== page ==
Subscribe      List an Event or Business      Invite a Writer      Write for WN      Writers      Other Locations
list an event      1 million Australian readers every month      facebook

Corpse Donation For Scientific Training

Home > Melbourne > Quirky | Unusual Things to do | Volunteering
by Jeni Wilson (subscribe)
Teacher educator and author of many teacher reference books. Amused by random ideas and loves random acts of kindness. Enjoys writing humour...seriously!Please see my Instagram: wilsonjeni
Published January 1st 2014
A Deadly Idea
You've heard of organ and tissue donation for transplantation, but have you heard of corpse donation?

This is an arrangement with a university to donate your body for the purpose of anatomical examination and scientific training. As many as 120 bodies are accepted each year by the University of Melbourne alone.


Source commons.wikimedia.org/wiki/File:Bourdon-t01.jpg

If you choose to donate your body, you sign a formal contract. This arrangement cannot be made by a power of attorney, executor or next of kin. After your death, the university will contact your next of kin, advising that they would like to retain your body, a tissue sample or selected body part/s for a minimum of three years, sometimes indefinitely.

The university-authorised undertakers collect your body and deliver it to the university. Various tests are conducted such as blood sample analysis to determine whether you have any diseases such as HIV, hepatitis Creutzfeldt-Jacob Disease (CJD – the human form of "mad cow disease"), or tuberculosis. If so, your body will usually not be accepted.

corpse, body, organ and tissue donation, dissect, autonomy, scientific research, university research

Source commons.wikimedia.org/wiki/File:17th_century_Persian_digestive_system.jpg

If your body is accepted, you will be embalmed - disinfecting, fixing and moisturising tissues. This process aids dissection. Details of this process can be found on the University of Melbourne site. Then your body will be stored in a refrigerator until the time it is required in teaching sessions. Students have an opportunity to look for signs of disease that may have contributed to your death and details are verified with your doctor. When the process is finished your remains are cremated and available to your next of kin be collected. Here's an interesting article by Chris Briggs, Associate Professor of Anatomy and Cell Biology at University of Melbourne.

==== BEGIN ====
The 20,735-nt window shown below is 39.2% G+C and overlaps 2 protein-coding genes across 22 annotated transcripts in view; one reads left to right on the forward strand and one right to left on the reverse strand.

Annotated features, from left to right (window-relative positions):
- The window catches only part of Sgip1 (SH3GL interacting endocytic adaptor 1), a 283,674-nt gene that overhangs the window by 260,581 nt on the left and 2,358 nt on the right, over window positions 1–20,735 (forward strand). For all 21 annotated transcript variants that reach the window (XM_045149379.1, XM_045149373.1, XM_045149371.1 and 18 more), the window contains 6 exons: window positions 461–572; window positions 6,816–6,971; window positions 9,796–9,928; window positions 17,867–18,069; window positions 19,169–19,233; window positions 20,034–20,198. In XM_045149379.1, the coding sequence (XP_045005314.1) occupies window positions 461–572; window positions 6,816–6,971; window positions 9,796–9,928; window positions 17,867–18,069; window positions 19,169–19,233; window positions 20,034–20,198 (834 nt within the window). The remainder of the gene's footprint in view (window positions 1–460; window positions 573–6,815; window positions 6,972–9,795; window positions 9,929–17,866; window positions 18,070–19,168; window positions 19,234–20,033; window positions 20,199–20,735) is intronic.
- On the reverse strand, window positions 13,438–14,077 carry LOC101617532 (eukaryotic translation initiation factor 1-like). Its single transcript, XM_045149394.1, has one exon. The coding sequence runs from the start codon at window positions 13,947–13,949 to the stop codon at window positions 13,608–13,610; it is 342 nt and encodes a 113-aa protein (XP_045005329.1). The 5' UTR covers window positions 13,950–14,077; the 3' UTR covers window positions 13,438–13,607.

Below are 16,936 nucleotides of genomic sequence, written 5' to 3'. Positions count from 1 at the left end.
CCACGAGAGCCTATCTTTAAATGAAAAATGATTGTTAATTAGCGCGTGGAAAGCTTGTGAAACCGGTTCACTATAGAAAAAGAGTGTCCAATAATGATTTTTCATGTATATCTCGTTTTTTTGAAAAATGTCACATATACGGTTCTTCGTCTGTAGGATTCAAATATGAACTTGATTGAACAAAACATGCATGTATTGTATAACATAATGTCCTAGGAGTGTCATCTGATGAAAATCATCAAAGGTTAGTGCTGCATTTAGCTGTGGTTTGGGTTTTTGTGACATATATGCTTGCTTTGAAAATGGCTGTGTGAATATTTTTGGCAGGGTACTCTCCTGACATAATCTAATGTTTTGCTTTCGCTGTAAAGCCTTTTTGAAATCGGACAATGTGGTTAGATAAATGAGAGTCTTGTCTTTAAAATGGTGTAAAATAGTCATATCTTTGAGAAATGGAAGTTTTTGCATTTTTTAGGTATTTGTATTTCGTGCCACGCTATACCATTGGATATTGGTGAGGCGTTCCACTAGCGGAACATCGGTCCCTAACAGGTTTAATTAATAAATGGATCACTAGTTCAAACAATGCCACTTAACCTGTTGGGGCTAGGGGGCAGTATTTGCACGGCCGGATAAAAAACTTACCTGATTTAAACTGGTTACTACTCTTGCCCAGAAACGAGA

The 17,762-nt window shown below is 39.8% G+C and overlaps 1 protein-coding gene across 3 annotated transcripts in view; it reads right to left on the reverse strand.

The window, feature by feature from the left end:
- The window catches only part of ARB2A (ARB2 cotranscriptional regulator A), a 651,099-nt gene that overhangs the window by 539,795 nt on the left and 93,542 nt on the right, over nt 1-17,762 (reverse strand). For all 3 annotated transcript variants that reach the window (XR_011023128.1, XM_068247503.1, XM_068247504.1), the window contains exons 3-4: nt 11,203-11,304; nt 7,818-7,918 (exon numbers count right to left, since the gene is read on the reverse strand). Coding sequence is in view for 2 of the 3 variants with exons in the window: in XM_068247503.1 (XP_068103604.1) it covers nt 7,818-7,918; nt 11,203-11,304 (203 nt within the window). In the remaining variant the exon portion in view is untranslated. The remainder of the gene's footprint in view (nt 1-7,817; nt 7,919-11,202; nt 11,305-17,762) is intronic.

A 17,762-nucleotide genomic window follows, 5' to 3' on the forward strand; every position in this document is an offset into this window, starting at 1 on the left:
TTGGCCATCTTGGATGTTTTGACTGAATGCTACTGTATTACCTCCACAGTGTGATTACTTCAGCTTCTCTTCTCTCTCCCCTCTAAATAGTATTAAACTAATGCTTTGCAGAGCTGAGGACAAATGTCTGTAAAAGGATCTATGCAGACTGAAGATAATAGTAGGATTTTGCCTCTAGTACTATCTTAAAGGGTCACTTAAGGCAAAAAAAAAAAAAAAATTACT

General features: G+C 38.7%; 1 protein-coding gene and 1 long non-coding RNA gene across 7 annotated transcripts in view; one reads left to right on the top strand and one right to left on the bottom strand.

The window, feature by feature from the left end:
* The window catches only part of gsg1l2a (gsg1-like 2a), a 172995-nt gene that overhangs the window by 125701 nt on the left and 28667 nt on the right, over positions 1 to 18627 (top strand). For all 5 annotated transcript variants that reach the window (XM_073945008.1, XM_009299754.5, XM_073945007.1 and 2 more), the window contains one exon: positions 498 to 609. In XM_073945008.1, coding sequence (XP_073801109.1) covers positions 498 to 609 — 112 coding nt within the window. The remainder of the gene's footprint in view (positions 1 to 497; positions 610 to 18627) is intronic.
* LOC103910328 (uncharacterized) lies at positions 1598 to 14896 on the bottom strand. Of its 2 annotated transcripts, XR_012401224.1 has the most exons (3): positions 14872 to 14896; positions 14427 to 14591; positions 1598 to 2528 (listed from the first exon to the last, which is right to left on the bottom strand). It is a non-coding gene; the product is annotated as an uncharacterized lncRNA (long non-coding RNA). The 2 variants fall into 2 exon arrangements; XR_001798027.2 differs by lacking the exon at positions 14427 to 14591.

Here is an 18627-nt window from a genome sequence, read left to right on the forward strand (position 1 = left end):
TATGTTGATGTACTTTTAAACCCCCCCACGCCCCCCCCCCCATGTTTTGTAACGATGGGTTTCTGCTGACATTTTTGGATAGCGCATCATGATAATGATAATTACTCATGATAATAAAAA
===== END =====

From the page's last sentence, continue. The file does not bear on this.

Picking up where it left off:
Easy enough… for you. It might be reassuring to know that even after your death you body is still in hot demand and of great use to others.
Help us improve  Click here if you liked this article  73
Share: email  facebook  twitter
Why? Because you can't use it once you are dead
Where: Most Universities
Cost: Free
Your Comment
I'm surprised that they don't accept corpses with diseases, as I thought that would contribute to their scientific study.
by Bryony Harrison (score: 4|12479) 2140 days ago
Must add to my to do list!
by chele_lou (score: 0|8) 2081 days ago
I have already chosen to be a blood donor and later an organ donor, a rich enough contribution for one person. Encourage more people to be posthumously useful!
by kerry (score: 1|13) 2136 days ago
Will they take anybody?
by Grant (score: 2|294) 2140 days ago
They do accept bodies with diseases, which does help students, it's only diseases that pose a serious contagious health risk to staff ad students that will make the body unacceptable. Those types of diseases were listed, e.g. Tuberculosis, mad cow.
by jaclyn (score: 0|2) 2136 days ago
Giving blood is scary enough… but a good idea anyway
by Madison (score: 0|4) 2130 days ago
Must add to my to do list!
by chele_lou (score: 0|8) 2081 days ago
More Melbourne articles
Articles from other cities
Featured
Foodi Photoh Classie
Top Events
Popular Articles
49
Categories
Lists
Questions